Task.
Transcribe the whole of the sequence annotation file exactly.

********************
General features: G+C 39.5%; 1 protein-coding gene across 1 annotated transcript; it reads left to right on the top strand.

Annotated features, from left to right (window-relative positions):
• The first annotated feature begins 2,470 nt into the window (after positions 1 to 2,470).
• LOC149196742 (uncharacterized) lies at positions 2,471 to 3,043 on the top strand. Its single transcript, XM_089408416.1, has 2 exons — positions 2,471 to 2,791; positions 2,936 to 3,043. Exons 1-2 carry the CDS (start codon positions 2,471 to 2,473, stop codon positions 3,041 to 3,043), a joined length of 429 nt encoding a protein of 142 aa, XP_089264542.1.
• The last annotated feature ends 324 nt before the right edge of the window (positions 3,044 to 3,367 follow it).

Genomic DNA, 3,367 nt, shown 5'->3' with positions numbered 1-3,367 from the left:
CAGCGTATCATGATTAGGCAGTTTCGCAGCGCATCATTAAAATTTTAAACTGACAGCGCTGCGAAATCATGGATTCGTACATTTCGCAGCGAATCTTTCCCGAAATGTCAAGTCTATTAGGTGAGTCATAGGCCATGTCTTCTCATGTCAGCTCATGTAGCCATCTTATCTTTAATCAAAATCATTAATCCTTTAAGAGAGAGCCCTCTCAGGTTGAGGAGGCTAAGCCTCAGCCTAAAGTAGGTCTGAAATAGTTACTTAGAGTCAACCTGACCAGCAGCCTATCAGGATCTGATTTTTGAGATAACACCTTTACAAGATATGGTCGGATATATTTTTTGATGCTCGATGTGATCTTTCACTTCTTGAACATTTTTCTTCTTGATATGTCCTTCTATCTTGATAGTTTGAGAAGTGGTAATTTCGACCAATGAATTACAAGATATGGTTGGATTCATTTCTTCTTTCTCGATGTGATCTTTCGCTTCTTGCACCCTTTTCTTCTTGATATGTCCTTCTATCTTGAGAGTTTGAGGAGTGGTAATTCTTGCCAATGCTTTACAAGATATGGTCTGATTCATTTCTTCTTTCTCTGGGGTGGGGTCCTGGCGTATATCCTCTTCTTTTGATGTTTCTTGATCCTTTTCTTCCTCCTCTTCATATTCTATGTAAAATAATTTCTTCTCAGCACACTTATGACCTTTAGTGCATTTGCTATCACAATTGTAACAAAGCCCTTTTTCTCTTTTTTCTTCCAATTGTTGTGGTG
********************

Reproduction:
General features: G+C 39.5%; 1 protein-coding gene across 1 annotated transcript; it reads left to right on the top strand.

Annotated features, from left to right (window-relative positions):
• The first annotated feature begins 2,470 nt into the window (after positions 1 to 2,470).
• LOC149196742 (uncharacterized) lies at positions 2,471 to 3,043 on the top strand. Its single transcript, XM_089408416.1, has 2 exons — positions 2,471 to 2,791; positions 2,936 to 3,043. Exons 1-2 carry the CDS (start codon positions 2,471 to 2,473, stop codon positions 3,041 to 3,043), a joined length of 429 nt encoding a protein of 142 aa, XP_089264542.1.
• The last annotated feature ends 324 nt before the right edge of the window (positions 3,044 to 3,367 follow it).

Genomic DNA, 3,367 nt, shown 5'->3' with positions numbered 1-3,367 from the left:
CAGCGTATCATGATTAGGCAGTTTCGCAGCGCATCATTAAAATTTTAAACTGACAGCGCTGCGAAATCATGGATTCGTACATTTCGCAGCGAATCTTTCCCGAAATGTCAAGTCTATTAGGTGAGTCATAGGCCATGTCTTCTCATGTCAGCTCATGTAGCCATCTTATCTTTAATCAAAATCATTAATCCTTTAAGAGAGAGCCCTCTCAGGTTGAGGAGGCTAAGCCTCAGCCTAAAGTAGGTCTGAAATAGTTACTTAGAGTCAACCTGACCAGCAGCCTATCAGGATCTGATTTTTGAGATAACACCTTTACAAGATATGGTCGGATATATTTTTTGATGCTCGATGTGATCTTTCACTTCTTGAACATTTTTCTTCTTGATATGTCCTTCTATCTTGATAGTTTGAGAAGTGGTAATTTCGACCAATGAATTACAAGATATGGTTGGATTCATTTCTTCTTTCTCGATGTGATCTTTCGCTTCTTGCACCCTTTTCTTCTTGATATGTCCTTCTATCTTGAGAGTTTGAGGAGTGGTAATTCTTGCCAATGCTTTACAAGATATGGTCTGATTCATTTCTTCTTTCTCTGGGGTGGGGTCCTGGCGTATATCCTCTTCTTTTGATGTTTCTTGATCCTTTTCTTCCTCCTCTTCATATTCTATGTAAAATAATTTCTTCTCAGCACACTTATGACCTTTAGTGCATTTGCTATCACAATTGTAACAAAGCCCTTTTTCTCTTTTTTCTTCCAATTGTTGTGGTG